Larry Minard Duane Peak black panthers
© Omaha Police Department
Patrolman Larry Minard, his killer Duane Peak, and Black Panther leaders Edward Poindexter and David Rice (Wopashitwe Mondo Eyen we Langa) who were sentenced to life in prison.
August 17, 1970, was a day of tragedy in Omaha, Nebraska. Patrolman Larry Minard, answering a 911 call about a woman screaming in a vacant house was killed when a suitcase bomb exploded. Buried on what should have been his 30th birthday, Minard left a widow with five young children.

The crime demanded punishment and simultaneously three different law enforcement agencies; the Federal Bureau of Investigation; Alcohol, Tobacco & Firearms Division; and the Omaha Police Department took steps to pin the crime on Edward Poindexter and David Rice [Wopashite Mondo Eyen we Langa] for their leadership of the Black Panther Party affiliate group, the National Committee to Combat Fascism.

The booby-trap suitcase bomb was placed by a fifteen year-old Panther wannabe, Duane Peak, who confessed on the advice of his grandfather. Peak was turned in by his older brother, Donald Peak, who was suspected of making the 911 call that lured Minard to his death.

Unknown to the public in Omaha were secret directives from FBI Director J. Edgar Hoover to Special Agent in Charge Paul Young to get Poindexter and Rice out of circulation. The pair were targeted by a clandestine counterintelligence program code-named COINTELPRO. The same day of the bombing Young arranged to have a recording of the 911 call sent to the FBI Laboratory, however Hoover ordered the laboratory to not issue a report on the identity of the anonymous caller. The search for truth at the FBI ended before the first arrest.

At the ATF field office in Omaha, lead investigator Thomas Sledge, a former Omaha policeman, took custody of crime scene evidence and dynamite samples for analysis. Sledge had more than a professional interest in seeing Poindexter and Rice convicted, his younger brother James Sledge had been injured in the fatal blast. ATF believed the two man were part of a four-state conspiracy but was unable to convince U. S. Attorney Richard Dier. Curiously, an ATF chemist started finding dynamite particles in evidence submitted by Sledge; in a shirt pocket, a pants pocket, and in debris from the trunk of an automobile owned by a Peak sister.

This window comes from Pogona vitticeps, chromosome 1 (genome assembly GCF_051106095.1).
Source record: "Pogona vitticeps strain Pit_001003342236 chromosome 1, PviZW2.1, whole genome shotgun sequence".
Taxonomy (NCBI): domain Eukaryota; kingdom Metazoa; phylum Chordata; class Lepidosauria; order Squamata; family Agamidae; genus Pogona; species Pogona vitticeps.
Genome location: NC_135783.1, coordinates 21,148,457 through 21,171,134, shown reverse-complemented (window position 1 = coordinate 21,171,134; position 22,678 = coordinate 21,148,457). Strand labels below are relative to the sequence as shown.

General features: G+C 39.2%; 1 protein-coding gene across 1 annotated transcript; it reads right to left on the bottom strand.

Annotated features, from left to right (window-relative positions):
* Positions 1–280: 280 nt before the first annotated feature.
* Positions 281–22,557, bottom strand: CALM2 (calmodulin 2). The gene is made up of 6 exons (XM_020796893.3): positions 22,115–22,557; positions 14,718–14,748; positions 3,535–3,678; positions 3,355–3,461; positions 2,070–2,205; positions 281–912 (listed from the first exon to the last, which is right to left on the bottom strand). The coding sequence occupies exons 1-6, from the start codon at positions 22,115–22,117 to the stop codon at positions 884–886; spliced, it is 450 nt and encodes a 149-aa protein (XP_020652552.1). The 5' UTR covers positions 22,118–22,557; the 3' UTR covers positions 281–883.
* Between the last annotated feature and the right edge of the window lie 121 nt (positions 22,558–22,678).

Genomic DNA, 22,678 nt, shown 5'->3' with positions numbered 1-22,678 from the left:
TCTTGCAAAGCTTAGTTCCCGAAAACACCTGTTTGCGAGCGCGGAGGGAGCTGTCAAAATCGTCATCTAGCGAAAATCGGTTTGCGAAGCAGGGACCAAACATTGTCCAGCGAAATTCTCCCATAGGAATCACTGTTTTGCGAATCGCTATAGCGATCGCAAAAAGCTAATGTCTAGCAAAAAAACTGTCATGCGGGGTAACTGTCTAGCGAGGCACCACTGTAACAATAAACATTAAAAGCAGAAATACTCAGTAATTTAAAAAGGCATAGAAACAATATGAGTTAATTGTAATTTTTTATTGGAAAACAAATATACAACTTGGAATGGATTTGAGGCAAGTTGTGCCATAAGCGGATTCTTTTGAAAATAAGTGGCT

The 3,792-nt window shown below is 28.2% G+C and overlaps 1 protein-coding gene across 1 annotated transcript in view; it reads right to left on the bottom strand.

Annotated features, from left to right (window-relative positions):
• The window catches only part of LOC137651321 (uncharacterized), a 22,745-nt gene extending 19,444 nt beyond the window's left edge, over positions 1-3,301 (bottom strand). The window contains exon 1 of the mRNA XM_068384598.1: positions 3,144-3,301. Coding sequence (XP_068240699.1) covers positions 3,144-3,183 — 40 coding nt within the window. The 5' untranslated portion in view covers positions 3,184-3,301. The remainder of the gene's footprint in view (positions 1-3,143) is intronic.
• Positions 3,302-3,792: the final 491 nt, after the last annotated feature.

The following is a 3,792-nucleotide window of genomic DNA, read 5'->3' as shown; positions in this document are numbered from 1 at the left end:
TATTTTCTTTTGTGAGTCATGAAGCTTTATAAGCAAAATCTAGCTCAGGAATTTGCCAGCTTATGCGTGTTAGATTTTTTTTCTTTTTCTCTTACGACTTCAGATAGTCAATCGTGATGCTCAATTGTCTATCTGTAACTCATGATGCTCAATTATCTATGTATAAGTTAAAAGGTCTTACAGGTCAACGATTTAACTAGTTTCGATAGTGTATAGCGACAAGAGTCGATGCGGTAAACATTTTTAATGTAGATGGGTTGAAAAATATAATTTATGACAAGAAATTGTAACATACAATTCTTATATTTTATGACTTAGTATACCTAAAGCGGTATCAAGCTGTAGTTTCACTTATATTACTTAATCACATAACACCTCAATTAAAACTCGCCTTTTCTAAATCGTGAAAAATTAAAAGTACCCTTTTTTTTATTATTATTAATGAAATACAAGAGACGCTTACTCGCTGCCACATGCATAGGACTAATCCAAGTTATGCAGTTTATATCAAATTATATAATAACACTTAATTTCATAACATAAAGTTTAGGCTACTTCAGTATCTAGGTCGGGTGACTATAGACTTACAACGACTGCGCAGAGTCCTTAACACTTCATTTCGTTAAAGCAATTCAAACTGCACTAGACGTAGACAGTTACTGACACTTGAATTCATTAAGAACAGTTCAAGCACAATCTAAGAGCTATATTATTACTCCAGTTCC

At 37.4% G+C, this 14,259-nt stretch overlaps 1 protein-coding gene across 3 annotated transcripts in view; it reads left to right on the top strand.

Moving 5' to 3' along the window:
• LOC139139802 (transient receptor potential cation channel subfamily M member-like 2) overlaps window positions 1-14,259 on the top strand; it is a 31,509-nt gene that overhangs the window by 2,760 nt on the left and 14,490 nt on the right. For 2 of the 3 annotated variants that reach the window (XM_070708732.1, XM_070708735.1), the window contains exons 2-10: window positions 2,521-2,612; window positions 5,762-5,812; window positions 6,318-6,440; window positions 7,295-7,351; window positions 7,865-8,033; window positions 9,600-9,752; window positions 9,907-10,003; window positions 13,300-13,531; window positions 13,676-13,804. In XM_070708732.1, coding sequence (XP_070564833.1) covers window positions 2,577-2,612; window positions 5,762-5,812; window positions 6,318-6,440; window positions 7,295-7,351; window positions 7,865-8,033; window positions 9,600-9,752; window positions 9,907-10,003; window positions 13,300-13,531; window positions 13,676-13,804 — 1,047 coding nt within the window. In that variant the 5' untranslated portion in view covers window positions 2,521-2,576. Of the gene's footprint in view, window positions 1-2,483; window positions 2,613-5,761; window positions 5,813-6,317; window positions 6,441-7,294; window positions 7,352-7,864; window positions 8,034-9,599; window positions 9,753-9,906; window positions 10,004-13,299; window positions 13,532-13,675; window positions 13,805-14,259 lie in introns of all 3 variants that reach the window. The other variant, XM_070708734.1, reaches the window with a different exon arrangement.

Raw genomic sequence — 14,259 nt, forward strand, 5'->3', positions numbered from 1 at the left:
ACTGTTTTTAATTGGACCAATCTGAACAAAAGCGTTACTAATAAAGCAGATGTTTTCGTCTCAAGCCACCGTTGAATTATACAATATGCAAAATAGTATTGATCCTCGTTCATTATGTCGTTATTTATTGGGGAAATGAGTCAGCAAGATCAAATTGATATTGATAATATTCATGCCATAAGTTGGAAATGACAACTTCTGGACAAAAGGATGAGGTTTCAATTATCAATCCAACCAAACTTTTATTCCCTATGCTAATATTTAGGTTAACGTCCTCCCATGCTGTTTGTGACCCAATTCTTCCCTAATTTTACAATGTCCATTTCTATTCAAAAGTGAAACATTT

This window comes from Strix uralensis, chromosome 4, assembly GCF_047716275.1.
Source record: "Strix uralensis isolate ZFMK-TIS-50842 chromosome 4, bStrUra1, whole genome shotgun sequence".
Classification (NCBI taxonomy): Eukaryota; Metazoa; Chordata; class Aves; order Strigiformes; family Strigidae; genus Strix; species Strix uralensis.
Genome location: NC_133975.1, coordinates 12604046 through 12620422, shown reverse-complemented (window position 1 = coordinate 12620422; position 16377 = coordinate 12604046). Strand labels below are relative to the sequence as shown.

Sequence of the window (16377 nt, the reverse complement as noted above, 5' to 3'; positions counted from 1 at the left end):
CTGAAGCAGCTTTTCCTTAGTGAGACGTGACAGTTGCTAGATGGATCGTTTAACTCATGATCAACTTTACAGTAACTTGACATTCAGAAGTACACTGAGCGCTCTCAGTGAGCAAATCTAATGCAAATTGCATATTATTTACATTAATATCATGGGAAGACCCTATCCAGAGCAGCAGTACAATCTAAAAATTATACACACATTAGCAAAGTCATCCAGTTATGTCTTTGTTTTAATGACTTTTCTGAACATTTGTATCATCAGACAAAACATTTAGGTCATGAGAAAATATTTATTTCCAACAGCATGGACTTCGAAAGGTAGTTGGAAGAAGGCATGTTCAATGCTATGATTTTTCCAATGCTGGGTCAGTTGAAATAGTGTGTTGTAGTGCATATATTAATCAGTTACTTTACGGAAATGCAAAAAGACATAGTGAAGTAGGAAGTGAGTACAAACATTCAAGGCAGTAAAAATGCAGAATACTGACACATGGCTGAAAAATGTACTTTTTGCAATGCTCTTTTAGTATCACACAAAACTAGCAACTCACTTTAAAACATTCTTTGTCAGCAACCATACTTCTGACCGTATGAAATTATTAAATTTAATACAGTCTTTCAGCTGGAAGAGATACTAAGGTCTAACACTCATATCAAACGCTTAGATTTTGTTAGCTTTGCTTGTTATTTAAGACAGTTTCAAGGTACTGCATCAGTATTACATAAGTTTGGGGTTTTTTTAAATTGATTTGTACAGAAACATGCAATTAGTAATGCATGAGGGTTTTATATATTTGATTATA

An ATF tool marks expert declared a match on a purported bomb fragment and a pair of pliers owned by Rice despite the fact dissimilarities on the tiny sample outnumbered similarities almost two to one.

At the Omaha Police Department, the head of the Intelligence Unit, Jack Swanson, prepared a suspect list with Poindexter and Rice at the top. Swanson led a search with ATF assistance, including Sledge, of Rice's home and allegedly found dynamite hidden in the basement. Swanson's account of finding the explosive was contradicted by detective Robert Pfeffer at trial but was not followed up by defense lawyers.

The various actions of the three police agencies were in part coordinated in a formal manner under a multi-agency task force named Domino. The deceptive deeds were kept from the larger group and done secretly. The two Black Panther leaders were convicted in April 1971 following a controversial trial.

Larry Minard was buried on his birthday. Duane Peak made a deal and never served a day in prison. Peak now lives under an assumed name in Spokane, Washington. David Rice, since renamed Wopashitwe Mondo Eyen we Langa, died at the Nebraska State Penitentiary in March 2016. Edward Poindexter remains imprisoned at the maximum-security prison where he continues to proclaim his innocence. Poindexter has served over a half-century behind bars for a crime he says that he did not commit.

Douglas County Attorney Don Kleine and Nebraska Governor Pete Ricketts both have refused requests to reopen the Larry Minard murder investigation. August 17, 1970, was a day of tragedy in Omaha, Nebraska.
Further information about the Larry Minard murder case can be found in my book Framed: J. Edgar Hoover, COINTELPRO & the Omaha Two story, available in print at Amazon and in ebook. Portions of the book may be read free online at NorthOmahaHistory.com. The book is also available to patrons of the Omaha Public Library.